Anne: “We only had to invoke it once. RCA ran an offensive ad in a bunch of national publications. So we scribbled corrections all over it with a big red marker, and made them re-run it.”
During their career, The Deadly Nightshade recorded two albums featuring original songs ("The Deadly Nightshade" and "F & W") for RCA/Phantom. Both received Grammy nominations for Best New Artist. The Deadlies also released two singles, including a disco version of the theme from “Mary Hartman, Mary Hartman”. It charted number 67 nationally, and went top ten in Miami and Toledo.
After the release of the first LP, they began performing nationwide as Billy Joel's opening act on his 1976 national "New York State of Mind" tour, and opening shows for the likes of Sister Sledge, Commander Cody, Poco, Peter Frampton, Elvin Bishop, Don McClean, Lily Tomlin, and Kermit the Frog, among others. They performed at the Troubadour in Los Angeles, the Boarding House in San Francisco, the Quiet Knight in Chicago, the Cellar Door in Washington, DC, and the Main Line in Philadelphia.
They also played many women’s functions, including national conventions for the National Organization for Women and the National Women’s Political Caucus, political fundraisers for candidates such as Mary Ann Krupsak and Barbara Mikulski, and appeared on several episodes of Sesame Street, for which the band wrote almost a dozen songs, one of which, “Wheels on my Feet,” was recorded on Big Bird’s Greatest Hits CD.
Pam: “We appeared on lots of TV shows, but several segments on ‘Sesame Street’ were the biggest thrill.”
Clubs that The Deadly Nightshade headlined include the Bottom Line, the Other End, and Folk City (New York), the Troubadour (Los Angeles), the Boarding House and Wild Side West in San Francisco, Passim (Boston), the Main Line (Philadelphia), and similar quality venues, plus many country music joints with bullet holes in the walls. (In the mid-1990s, The Deadly Nightshade was inducted into the archives of the Country Music Hall of Fame.)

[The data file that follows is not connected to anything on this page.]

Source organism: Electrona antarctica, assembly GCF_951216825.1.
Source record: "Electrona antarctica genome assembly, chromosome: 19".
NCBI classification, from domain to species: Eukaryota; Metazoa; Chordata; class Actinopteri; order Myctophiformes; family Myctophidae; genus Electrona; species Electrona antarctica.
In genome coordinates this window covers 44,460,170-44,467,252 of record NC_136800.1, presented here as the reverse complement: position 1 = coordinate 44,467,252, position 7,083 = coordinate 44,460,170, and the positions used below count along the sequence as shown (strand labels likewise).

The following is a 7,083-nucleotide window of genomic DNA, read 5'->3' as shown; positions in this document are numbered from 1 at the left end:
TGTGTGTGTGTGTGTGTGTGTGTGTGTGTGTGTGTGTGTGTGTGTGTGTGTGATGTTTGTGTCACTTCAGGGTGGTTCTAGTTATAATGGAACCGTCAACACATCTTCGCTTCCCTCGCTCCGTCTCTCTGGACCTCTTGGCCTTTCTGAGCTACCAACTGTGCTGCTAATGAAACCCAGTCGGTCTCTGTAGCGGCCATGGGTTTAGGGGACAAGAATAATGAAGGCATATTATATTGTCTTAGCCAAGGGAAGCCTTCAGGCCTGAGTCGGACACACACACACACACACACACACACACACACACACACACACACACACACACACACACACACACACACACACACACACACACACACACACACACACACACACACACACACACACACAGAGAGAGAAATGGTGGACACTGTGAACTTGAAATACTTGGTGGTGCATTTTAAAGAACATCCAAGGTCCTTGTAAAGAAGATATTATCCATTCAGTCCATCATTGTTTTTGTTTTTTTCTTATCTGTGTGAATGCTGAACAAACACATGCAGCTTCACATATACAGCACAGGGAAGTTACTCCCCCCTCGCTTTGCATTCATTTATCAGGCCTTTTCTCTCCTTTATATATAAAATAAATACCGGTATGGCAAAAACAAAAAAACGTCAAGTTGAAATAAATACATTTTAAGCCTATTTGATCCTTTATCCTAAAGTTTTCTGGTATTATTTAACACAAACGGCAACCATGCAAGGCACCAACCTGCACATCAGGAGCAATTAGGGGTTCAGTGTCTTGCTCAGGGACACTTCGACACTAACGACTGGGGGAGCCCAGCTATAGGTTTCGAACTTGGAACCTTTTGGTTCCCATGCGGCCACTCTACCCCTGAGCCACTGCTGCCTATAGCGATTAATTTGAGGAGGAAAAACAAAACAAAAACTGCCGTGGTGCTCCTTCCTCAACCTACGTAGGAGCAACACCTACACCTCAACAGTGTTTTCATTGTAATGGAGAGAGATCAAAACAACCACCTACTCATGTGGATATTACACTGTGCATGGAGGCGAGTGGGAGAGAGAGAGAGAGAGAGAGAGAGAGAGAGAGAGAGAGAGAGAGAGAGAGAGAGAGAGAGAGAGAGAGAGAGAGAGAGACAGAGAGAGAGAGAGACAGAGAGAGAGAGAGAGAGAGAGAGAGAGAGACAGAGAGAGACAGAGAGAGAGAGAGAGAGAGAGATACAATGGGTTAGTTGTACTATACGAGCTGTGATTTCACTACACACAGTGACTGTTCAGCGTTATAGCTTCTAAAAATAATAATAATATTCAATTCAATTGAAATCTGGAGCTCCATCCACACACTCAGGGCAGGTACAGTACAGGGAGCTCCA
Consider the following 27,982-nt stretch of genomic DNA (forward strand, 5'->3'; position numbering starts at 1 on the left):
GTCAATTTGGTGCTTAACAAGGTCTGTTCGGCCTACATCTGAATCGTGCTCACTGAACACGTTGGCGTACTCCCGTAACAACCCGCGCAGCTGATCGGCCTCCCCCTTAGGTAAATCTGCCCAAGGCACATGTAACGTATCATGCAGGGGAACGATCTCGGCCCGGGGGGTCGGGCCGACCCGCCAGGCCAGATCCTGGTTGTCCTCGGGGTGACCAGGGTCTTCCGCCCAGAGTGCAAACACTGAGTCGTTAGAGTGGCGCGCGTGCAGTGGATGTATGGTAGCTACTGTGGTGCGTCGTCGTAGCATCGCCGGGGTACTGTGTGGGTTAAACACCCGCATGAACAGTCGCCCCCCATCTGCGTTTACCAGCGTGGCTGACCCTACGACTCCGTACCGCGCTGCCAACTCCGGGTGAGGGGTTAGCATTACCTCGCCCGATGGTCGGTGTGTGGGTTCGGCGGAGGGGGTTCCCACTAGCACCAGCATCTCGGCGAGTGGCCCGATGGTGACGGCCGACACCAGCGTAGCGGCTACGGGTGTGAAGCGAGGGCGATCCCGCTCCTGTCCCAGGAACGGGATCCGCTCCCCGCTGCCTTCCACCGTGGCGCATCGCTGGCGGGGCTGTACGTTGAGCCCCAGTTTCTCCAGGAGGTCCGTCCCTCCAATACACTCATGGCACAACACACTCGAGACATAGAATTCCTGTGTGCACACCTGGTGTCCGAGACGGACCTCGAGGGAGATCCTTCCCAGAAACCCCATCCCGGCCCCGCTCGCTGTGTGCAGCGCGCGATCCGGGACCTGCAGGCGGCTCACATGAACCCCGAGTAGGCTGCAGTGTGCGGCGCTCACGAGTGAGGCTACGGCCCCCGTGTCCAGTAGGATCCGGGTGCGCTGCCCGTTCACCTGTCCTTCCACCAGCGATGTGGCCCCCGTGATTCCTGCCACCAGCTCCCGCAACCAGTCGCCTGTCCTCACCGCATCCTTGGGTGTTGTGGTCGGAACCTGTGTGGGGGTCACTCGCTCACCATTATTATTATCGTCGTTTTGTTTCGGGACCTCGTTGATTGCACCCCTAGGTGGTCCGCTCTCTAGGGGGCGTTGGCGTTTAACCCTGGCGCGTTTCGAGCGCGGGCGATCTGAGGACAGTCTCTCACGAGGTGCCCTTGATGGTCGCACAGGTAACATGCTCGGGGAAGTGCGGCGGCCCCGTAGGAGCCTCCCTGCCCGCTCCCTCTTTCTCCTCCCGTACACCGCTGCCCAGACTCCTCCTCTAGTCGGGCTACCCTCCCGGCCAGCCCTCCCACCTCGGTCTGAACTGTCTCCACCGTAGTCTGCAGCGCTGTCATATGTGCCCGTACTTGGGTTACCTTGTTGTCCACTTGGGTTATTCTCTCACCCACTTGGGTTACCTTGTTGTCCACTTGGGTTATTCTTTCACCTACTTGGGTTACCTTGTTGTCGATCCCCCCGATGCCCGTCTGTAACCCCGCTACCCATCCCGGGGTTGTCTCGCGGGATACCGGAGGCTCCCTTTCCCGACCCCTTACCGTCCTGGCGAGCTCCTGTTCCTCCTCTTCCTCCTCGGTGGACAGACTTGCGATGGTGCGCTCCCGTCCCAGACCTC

As for larger concert venues, the band was the loudest act to ever perform at the Philadelphia Folk Festival. They played Nassau Colliseum, Miami’s Gusman Auditorium, Nashville Civic Center, and Town Hall in New York. They played the National Women’s Music Festival (three times), and blew out the electrical power at the New England Women’s Music Festival.
During the four times they played New York’s Gay Pride Rally in Central Park, they performed in front of over 10,000 people. At the famous End the War Rally to celebrate the end of the Vietnam War, they performed for a crowd of 50,000, along with Paul Simon, Joan Baez, Richie Havens, Phil Ochs, Harry Belafonte, and other stars and politicians.